That was also what helped Devo become one of the most talked about bands of the early punk scene. Their showcases in New York and Los Angeles in 1977 were the stuff of legend, luring out everyone from choreographer and future pop star Toni Basil to David Bowie. And their collectivist mentality allowed them to hold the line when record companies came calling, offering up less than ideal contracts or off-the-wall ideas like Virgin Records head Richard Branson's notorious suggestion that they bring on former Sex Pistol John Lydon as a lead singer.
Once Devo finally did land a deal with Warner Bros., they spent the next seven years confounding the record label even as they built a worldwide fan base on the strength of now classic albums like Duty Now For The Future and Freedom of Choice and scoring some surprise pop hits with their cover of Lee Dorsey's “Working in the Coal Mine” and their No. 14 single “Whip It.” Along the way, they also became pioneers in the world of music videos with their self-produced clips that made great use of early computer animation and their love of costumes and masks.
The momentum of the band only started to wobble after they left Warner Bros. in 1985 for Enigma Records, a decision that Casale refers to as “the sad, sad final nail in the coffin” for the group at that time.
“We signed a deal with them because they were willing to take a chance,” he continued. “But then they made sure that we were in the cutout bin before we even got out of the starting gate. They didn't spend any money on promotion. They let me do a cheap little video and nobody even knew the records came out.”
After two albums with the labeló1988's Total Devo and 1990's Smooth Noodle MapsóDevo did one big tour before taking a long hiatus from the project. During that time, Mothersbaugh became an in-demand composer for film, television, and video games, while Casale directed commercials and music videos for the likes of Soundgarden and Foo Fighters.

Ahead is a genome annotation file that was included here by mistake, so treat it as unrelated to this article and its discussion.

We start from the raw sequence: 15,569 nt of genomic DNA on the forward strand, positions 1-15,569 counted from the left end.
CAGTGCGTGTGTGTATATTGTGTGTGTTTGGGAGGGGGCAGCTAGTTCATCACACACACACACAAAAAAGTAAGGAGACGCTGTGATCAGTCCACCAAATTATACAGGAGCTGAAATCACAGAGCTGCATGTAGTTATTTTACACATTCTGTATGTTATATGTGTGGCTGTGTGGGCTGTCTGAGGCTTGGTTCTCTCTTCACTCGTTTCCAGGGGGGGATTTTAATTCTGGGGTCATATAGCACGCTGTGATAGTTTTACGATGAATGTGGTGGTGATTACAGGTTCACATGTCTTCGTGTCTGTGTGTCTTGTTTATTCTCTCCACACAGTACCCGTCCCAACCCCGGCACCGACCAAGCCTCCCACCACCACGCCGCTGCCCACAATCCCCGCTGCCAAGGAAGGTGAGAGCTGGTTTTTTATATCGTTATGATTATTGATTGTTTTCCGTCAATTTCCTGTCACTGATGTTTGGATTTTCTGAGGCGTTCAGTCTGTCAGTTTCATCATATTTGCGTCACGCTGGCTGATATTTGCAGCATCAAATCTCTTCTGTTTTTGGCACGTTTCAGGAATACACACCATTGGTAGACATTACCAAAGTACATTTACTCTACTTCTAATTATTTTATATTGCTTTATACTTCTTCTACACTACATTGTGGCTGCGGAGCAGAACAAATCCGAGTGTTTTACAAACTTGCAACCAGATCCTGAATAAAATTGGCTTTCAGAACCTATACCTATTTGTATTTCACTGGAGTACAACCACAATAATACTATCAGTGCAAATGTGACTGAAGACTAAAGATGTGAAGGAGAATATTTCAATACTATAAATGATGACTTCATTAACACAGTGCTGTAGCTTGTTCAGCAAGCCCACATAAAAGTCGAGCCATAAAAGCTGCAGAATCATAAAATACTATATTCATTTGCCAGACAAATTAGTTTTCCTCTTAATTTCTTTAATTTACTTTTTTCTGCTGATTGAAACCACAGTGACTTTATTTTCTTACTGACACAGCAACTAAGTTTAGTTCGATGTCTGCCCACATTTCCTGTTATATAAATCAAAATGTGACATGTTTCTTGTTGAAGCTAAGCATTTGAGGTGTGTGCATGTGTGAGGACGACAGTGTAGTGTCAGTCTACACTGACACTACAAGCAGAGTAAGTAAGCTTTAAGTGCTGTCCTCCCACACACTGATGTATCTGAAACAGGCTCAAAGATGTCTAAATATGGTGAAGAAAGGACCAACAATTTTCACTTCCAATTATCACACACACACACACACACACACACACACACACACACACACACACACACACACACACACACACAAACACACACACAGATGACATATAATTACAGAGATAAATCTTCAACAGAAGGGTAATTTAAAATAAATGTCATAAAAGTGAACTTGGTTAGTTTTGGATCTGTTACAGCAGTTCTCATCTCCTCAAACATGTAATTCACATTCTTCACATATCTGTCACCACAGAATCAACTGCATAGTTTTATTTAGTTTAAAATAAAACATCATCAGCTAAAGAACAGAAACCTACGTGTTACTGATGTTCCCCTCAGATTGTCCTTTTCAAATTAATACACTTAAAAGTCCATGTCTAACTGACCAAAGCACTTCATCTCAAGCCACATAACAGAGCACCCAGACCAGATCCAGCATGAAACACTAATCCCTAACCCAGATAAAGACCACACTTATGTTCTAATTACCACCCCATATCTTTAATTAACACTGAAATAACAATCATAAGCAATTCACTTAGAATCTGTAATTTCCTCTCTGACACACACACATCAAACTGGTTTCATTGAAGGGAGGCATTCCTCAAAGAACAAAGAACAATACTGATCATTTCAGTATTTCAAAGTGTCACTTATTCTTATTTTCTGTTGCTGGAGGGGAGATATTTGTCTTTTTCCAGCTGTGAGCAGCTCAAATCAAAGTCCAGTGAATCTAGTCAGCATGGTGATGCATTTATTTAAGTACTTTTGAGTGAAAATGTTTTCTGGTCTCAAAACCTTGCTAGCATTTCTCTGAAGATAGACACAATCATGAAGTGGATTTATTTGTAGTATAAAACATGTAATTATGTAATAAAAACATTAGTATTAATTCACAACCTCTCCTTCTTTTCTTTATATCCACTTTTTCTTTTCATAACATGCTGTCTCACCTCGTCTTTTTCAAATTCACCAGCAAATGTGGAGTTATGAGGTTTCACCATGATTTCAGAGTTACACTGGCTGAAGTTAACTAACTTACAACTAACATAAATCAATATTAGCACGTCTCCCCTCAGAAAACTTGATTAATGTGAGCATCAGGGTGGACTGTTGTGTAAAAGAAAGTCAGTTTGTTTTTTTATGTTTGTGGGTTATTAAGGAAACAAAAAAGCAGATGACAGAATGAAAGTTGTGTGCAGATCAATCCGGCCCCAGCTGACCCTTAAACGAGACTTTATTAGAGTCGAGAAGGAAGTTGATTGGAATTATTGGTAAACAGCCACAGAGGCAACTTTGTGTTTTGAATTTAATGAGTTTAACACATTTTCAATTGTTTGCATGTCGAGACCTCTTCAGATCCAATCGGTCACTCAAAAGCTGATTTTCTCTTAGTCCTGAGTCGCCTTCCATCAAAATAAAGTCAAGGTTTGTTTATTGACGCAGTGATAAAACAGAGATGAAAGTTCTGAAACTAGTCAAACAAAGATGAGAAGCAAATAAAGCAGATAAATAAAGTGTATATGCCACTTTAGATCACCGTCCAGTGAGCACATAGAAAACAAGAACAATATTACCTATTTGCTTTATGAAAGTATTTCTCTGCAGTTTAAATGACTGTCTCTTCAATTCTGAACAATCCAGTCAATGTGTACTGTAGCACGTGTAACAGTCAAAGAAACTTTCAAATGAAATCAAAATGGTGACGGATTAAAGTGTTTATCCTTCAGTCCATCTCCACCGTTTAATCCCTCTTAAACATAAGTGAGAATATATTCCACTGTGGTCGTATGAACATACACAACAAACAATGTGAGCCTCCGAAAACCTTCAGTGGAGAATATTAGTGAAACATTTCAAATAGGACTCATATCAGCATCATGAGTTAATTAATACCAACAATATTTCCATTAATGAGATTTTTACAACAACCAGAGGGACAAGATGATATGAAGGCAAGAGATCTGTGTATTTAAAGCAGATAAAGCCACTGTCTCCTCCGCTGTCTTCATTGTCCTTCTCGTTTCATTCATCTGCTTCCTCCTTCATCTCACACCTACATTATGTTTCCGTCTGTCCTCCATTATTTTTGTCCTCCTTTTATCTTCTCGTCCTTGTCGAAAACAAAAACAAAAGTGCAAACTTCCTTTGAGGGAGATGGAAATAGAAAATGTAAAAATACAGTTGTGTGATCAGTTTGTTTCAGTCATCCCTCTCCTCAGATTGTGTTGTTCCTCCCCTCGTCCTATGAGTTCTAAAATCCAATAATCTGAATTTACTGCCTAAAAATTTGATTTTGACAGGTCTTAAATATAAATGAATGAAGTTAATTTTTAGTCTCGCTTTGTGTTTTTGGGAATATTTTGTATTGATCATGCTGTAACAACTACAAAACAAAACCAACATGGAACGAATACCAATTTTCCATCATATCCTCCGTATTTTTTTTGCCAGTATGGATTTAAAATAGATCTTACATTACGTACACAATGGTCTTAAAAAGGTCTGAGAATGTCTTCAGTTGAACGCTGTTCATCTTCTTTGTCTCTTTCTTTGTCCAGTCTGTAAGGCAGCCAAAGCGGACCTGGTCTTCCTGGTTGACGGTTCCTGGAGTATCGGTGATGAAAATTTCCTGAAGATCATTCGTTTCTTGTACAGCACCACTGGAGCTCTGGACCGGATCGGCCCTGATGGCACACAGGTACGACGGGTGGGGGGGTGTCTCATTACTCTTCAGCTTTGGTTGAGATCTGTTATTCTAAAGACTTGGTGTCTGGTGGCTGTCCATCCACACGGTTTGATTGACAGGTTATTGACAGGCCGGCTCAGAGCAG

Devo slowly started coming back to life starting in '96 when they were invited to perform as part of the Sundance Film Festival. With new drummer Josh Freese in the fold (Myers left in 1987 and his replacement David Kendrick wasn't invited back), the band picked up steam over the next two decades, including their 2010 album Something For Everybody and tours that found them playing older albums in their entirety. And just last month, the band headlined the Burger Boogaloo, a weekend-long music festival organized by indie label Burger Records, with Portlandia star Fred Armisen filling in for Freese.
What remains uncertain is whether there will be more activity from the band in the future. The release of DEVO: The Brand/DEVO: Unmasked does feel like the capstone that marks the end of a peerless run of music and art. But for the members of Devo, they're not willing to think in such definitive terms.
“I do think it puts things in perspective nicely but it's the tip of the iceberg,” Casale says. “You know, where's the Devo musical? Where's the Devo documentary? Where's the Devo design store? What this book does at least is chronicle what happened and what was allowed to happen. And I'm thankful for that.”